Nae Luck

Note: pages in our 18c Leverhulme study section were originally published on the website in 2010. Links have since been checked and updated.

Jean Adams and the OED

As outlined on the previous page, Adam was a low-status figure, and the single published volume which can be securely assigned to her authorship, Miscellany Poems (1734), was judged to be poor. No quotation from this work appears in the first edition of OED, though it has now been quoted twice in OED3. The ballad ‘There’s Nae Luck About the House’, on the other hand, was known to the OED1 editors and provided them with some useful lexical evidence – although they cited it inconsistently and in all cases attributed it to the male poet W. J. Mickle (Adam’s strong case for authorship is discussed on the previous page). It has been further quoted from, again inconsistently, in OED3, and again attributed to Mickle. This page discusses OED’s treatment of the ballad in both the Dictionary’s first and its third editions.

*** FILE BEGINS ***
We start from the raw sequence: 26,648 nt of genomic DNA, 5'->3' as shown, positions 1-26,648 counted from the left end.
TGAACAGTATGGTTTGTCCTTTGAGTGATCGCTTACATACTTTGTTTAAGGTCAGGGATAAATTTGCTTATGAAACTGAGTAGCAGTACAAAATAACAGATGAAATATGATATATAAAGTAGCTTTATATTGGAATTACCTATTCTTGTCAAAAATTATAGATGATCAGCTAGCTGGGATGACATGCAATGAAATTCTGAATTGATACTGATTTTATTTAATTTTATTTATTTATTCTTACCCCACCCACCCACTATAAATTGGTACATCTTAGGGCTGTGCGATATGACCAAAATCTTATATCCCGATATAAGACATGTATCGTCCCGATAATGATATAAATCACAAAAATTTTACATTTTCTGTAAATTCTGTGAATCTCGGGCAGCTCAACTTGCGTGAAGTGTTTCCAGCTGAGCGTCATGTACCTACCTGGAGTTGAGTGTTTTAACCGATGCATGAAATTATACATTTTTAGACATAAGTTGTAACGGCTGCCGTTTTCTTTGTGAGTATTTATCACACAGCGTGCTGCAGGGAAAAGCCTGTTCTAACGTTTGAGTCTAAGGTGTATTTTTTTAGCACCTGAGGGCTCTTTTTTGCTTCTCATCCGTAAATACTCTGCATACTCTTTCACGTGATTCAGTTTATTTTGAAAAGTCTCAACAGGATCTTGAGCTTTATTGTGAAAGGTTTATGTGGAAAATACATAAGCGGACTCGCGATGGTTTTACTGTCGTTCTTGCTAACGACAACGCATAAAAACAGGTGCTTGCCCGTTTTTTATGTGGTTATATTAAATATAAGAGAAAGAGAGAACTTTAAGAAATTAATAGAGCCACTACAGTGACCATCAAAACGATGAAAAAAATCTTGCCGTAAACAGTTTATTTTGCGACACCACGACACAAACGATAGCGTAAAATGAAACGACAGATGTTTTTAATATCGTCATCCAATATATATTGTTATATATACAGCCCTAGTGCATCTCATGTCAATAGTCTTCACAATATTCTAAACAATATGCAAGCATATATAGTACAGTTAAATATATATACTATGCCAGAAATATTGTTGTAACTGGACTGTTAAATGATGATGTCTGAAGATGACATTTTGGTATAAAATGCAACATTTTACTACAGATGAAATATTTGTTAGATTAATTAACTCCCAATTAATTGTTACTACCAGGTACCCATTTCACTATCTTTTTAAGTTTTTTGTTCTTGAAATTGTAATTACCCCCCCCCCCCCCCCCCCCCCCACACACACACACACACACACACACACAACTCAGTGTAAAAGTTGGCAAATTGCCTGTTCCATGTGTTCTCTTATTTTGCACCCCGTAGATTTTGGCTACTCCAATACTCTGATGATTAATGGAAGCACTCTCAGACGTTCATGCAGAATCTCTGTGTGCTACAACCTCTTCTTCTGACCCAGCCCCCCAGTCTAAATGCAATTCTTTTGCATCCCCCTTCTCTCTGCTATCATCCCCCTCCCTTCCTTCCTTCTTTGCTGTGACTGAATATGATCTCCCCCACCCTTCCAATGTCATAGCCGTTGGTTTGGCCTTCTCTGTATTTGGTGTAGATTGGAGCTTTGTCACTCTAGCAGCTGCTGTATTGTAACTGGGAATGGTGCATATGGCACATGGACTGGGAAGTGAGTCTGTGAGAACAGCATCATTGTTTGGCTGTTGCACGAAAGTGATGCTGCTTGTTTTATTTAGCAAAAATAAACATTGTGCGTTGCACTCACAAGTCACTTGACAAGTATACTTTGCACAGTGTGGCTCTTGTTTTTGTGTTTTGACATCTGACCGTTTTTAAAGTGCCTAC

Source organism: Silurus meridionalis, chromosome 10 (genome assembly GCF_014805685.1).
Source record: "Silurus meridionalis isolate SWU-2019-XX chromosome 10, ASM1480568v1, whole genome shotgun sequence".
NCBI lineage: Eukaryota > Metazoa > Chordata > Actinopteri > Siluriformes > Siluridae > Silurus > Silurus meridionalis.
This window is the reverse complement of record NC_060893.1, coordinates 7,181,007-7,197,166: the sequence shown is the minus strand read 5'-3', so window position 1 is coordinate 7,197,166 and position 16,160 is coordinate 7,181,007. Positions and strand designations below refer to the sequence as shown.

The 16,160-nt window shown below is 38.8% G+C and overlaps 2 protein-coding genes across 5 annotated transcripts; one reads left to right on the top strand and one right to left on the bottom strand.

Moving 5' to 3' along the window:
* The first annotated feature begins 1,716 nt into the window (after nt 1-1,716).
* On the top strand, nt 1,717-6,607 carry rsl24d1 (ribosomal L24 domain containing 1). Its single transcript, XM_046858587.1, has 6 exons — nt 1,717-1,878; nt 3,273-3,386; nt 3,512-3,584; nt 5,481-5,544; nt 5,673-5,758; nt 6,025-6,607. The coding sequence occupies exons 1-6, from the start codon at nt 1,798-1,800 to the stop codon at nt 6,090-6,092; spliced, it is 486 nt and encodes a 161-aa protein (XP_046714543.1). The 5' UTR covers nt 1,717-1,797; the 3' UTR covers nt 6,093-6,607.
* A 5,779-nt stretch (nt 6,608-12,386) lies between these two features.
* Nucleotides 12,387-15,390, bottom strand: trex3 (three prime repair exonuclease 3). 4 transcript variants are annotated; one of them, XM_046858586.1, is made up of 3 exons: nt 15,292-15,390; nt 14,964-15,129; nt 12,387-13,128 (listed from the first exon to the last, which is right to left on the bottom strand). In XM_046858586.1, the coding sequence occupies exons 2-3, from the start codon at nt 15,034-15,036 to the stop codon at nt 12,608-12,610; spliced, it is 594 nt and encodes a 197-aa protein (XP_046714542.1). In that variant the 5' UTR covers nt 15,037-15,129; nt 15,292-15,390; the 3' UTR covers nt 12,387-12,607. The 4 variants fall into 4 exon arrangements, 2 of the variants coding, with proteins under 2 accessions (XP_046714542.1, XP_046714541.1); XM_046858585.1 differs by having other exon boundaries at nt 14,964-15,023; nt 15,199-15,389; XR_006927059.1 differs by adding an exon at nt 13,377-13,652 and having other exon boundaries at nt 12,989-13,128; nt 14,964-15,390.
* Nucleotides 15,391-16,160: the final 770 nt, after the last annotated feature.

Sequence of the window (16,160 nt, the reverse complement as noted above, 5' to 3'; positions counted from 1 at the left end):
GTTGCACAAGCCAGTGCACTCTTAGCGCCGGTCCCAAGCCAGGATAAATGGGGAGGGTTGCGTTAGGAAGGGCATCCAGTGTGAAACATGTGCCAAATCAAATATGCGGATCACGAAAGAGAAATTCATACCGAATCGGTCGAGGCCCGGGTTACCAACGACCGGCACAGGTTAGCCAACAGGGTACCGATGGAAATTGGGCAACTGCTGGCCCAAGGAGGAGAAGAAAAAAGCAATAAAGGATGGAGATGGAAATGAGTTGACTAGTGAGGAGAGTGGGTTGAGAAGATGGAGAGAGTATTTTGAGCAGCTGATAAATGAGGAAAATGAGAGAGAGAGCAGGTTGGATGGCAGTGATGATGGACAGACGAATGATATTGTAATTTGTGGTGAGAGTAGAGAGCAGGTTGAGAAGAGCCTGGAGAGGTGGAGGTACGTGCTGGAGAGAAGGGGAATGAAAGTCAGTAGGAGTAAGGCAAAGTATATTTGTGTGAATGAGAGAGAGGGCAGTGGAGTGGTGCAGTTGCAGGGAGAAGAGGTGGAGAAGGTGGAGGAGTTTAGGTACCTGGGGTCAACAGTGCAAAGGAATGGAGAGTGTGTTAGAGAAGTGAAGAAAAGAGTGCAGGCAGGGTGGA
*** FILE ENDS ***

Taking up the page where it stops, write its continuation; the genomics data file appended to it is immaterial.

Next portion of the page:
‘There’s Nae Luck About the House’

The three quotations from the ballad in the first edition of OED occur in the entries for:

  • and (a special sense of the conjunction): quoted from ‘?1770 W. J. Mickle There’s Nae Luck aboot the House
  • balk (‘a tie-beam of a house, stretching from wall to wall’): quoted from ‘c1770 ? Mickle Nae Luck about the Hoose
  • turkey slipper (slipper ‘of Turkish workmanship or manufacture, or made in imitation of this’): quoted from ‘1760 W. J. Mickle Song, “There’s nae Luck aboot the House”
“There’s Nae Luck About the House”. Source: National Library of Scotland